6 Steps to overcoming impostor syndrome
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Six Steps To Overcoming Impostor Syndrome

Have you ever felt like the world’s biggest fraud? Do you ever feel like you don’t deserve your achievements, social media followers, business success, and relationships?  Yeah, me too.

 

If you have ever dealt with imposter syndrome, then some of these may sound familiar:

 

  • You self-sabotage because of fear of failure
  • No matter how hard you work or how many awards you get, you still feel unsure and scared that you’ll never be good enough
  • You have no confidence in your abilities

 

Imposter Syndrome is more than self-doubt, it’s self-deprecating. It’s feeling like a fraud, like everyone is going to find out, and that every award or accomplishment you’ve achieved will be taken away one day because it was never really deserved in the first place.

Fear has kept me enslaved to my Imposter for years, but no longer. It’s not easy, but slowly and surely, I am stepping away from that part of me and into confidence.

 

Here is how I did it:

 

1: Accept you’ll never be perfect

 Being a perfectionist is exhausting,I’ve spent more days mentally exhausted and barely making it through the day than I’d like to admit. There’s absolutely no need to be perfect at EVERYTHING you do because if you are seeking perfection you’ll never reach it. It’s time to be imperfect and revel in it.

 

2: Talk about it

Sometimes we like to keep our feelings close to home and bottle them up. Shame keeps us from admitting that we don’t have it altogether. Start small by confiding in a close friend and before you know it you’ll find out that there are a lot of people who feel the same way you do.

You are not alone.

 

3: No one really knows what they are doing

 The world runs on trial and error. Look at Thomas Edison, inventor of the lightbulb. Did he have success the first time around? No! He tried, and tried, and tried, and tried again until finally, something worked. He is the very reason we are blessed with light, but because he failed before he succeeded. Does that make him a fraud? Not the slightest, and in fact it inspires us! Don’t let fear of failure hold you back—instead, be afraid of what might happen if you never try at all.

 

 4: Develop a new script

Your script is a mental tape that starts playing in situations that trigger your Imposter Syndrome. When you start a new job or project, instead of thinking, “Just wait until they find out I have no idea what I’m doing,” think “Everyone who starts something new has a learning curve and I’m smart enough to figure it out and get help when I need it.”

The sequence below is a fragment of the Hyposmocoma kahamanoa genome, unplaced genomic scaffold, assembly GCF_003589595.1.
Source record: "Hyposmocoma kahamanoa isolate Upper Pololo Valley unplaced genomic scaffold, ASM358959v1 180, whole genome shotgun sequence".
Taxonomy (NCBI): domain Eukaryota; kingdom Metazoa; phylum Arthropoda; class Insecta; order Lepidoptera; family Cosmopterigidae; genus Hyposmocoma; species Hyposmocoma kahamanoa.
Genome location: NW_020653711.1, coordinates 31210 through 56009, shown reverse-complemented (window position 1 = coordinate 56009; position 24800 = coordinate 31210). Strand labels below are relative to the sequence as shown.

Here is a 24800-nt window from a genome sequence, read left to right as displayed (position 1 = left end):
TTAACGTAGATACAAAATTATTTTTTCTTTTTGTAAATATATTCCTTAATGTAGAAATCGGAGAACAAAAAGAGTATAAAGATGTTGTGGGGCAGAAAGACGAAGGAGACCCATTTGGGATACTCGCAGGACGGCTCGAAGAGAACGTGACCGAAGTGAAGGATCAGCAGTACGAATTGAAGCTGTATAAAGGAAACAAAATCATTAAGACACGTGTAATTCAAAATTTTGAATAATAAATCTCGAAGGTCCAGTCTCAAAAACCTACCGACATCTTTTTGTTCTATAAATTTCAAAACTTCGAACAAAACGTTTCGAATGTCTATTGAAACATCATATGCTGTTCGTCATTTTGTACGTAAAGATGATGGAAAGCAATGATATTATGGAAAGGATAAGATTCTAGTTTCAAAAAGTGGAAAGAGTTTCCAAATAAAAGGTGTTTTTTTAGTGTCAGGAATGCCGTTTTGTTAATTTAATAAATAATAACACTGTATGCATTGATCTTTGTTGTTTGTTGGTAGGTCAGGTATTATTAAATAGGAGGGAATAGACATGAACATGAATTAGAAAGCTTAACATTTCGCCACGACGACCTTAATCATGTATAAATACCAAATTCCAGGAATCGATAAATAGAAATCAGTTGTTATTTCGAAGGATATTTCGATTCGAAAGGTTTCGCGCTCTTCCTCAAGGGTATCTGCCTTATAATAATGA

5: Separate feelings from truth

 What we feel is not always bleached in truth because our thoughts are volatile creatures, soaring high one minute only to crash the next. Just because you feel stupid doesn’t mean you are stupid. It’s just a thought not you.

 

6: Reward yourself

Break the cycle of seeking for approval and validation from others and learn to pat yourself on the back and celebrate your achievements. You’ve gotten to where you are now because of you. It doesn’t matter if you’ve failed along the way or needed help here or there. You worked hard and said yes to opportunities that have come your way.

Write down all of your successes on a piece of paper and then write down all the steps you took to get there. Post it where you can see it daily.

Imposter Syndrome is an ugly beast but you can rest easy knowing that you are never alone in your struggle and that you now know a few ways you can battle and tame the beast.

 

About Rebekah Black:

Rebekah Black is an eighteen-year-old blogger, author, mental health advocate, and host of The Hope Prose Podcast. Currently, she serves as a staff writer for P2CDigitalStrategies.com; a growing online platform that reaches thousands of Christian teens, parents, and youth leaders each month. When she is not writing novels or interviewing podcast guests, you’ll most likely find her either lost in the clouds of her imagination, studying languages, or pretending to be an extrovert on Social Media when she’d rather be snuggled under a blanket reading by flashlight. Follow Bekah on Twitter and Instagram.

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